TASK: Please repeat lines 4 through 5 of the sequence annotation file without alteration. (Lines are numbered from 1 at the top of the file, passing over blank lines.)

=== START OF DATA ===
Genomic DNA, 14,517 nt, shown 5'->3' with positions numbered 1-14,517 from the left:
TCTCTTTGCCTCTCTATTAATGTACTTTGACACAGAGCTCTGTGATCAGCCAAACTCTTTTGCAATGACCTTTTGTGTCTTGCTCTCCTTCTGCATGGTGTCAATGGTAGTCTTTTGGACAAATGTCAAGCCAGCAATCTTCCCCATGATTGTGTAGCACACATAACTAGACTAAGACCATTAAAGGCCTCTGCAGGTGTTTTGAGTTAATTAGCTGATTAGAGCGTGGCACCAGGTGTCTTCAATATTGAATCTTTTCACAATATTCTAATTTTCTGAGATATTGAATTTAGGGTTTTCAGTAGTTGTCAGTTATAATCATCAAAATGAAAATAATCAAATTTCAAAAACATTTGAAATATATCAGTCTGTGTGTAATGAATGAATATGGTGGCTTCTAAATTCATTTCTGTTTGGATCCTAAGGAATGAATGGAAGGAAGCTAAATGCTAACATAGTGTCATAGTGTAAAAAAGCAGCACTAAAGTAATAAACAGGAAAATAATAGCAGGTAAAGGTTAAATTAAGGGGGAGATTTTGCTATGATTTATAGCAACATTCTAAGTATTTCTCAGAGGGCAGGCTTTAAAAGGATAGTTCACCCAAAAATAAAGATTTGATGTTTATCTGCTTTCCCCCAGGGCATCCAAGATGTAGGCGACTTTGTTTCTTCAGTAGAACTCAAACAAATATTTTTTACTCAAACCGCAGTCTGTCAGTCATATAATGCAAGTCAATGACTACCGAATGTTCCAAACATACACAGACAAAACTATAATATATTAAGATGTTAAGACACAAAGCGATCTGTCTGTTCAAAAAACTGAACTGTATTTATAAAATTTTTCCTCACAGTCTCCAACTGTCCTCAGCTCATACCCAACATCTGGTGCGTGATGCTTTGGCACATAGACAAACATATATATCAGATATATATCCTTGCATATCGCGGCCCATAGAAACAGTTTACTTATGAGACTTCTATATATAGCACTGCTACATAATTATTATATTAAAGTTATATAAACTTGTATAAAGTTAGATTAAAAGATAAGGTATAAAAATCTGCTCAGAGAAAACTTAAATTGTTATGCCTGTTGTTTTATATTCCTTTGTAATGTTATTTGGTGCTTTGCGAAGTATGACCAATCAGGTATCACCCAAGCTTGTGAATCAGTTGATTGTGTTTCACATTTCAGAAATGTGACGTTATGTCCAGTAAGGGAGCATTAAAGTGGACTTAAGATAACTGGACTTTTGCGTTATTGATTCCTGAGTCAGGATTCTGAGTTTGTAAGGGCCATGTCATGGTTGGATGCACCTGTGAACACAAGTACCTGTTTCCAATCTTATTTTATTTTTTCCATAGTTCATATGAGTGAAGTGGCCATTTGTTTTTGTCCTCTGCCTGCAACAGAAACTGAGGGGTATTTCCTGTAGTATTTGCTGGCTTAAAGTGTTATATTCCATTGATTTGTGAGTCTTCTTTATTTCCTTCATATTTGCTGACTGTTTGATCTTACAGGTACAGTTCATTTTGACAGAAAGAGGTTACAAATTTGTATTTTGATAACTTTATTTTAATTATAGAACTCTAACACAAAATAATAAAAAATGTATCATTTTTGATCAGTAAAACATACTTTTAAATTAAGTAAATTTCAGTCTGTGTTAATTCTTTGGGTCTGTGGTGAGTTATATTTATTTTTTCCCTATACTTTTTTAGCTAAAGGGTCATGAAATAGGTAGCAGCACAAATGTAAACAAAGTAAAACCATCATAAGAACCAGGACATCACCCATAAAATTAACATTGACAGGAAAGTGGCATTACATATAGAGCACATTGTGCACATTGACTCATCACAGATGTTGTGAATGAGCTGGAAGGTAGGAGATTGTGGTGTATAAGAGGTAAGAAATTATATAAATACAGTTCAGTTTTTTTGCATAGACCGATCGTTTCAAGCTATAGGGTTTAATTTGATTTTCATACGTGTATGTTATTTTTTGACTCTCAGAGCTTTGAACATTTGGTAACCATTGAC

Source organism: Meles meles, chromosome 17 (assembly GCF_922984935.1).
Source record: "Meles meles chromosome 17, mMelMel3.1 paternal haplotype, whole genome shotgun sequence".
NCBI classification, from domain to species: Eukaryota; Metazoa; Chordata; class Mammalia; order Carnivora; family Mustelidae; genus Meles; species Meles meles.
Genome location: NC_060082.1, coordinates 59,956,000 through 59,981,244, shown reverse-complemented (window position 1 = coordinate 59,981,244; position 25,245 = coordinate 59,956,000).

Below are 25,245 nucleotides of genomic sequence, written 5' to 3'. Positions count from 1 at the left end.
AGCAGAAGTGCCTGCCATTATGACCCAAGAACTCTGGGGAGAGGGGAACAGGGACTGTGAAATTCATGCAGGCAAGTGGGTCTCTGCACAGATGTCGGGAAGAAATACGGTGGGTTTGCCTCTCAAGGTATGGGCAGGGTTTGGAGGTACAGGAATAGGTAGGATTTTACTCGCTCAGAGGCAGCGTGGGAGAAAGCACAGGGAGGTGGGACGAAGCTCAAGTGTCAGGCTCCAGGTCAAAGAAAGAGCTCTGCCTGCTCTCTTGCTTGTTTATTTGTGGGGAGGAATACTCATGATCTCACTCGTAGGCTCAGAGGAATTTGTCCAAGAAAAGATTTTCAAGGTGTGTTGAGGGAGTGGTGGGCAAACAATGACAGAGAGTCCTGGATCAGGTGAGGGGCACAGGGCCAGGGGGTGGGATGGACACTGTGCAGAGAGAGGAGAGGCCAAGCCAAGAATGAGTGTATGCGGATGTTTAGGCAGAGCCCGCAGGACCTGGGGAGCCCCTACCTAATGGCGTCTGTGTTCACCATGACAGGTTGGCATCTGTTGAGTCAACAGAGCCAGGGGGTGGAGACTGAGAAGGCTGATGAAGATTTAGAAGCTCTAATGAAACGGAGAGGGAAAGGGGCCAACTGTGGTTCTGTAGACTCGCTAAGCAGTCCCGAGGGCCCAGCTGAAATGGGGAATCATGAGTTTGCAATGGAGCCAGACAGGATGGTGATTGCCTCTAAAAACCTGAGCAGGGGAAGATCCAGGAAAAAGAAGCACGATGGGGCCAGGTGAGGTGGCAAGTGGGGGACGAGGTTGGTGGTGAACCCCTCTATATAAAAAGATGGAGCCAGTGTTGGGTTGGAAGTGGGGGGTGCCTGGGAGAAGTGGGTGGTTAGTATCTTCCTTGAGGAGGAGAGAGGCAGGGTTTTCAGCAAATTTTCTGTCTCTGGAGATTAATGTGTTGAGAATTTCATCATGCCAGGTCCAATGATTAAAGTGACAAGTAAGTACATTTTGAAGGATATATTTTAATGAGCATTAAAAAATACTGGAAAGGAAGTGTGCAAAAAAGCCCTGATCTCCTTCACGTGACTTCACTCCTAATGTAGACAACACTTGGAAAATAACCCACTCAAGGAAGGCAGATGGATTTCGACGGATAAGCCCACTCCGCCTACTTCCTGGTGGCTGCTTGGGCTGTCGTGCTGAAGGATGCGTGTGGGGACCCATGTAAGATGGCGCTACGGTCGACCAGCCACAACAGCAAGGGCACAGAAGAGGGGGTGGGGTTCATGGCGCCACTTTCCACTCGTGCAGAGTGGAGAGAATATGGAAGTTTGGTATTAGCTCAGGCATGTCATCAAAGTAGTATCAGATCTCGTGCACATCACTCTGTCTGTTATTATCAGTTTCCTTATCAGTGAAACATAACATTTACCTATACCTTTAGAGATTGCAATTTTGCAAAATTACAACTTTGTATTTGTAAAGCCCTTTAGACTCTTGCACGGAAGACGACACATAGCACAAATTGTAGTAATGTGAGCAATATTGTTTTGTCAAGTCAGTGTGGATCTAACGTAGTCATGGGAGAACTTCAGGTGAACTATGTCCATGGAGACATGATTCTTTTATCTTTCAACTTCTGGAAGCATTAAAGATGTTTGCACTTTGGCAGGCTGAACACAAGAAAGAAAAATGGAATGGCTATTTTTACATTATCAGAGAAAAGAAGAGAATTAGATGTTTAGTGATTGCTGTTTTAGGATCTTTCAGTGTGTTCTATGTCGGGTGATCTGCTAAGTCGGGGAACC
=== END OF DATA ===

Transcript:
Source record: "Meles meles chromosome 17, mMelMel3.1 paternal haplotype, whole genome shotgun sequence".
NCBI classification, from domain to species: Eukaryota; Metazoa; Chordata; class Mammalia; order Carnivora; family Mustelidae; genus Meles; species Meles meles.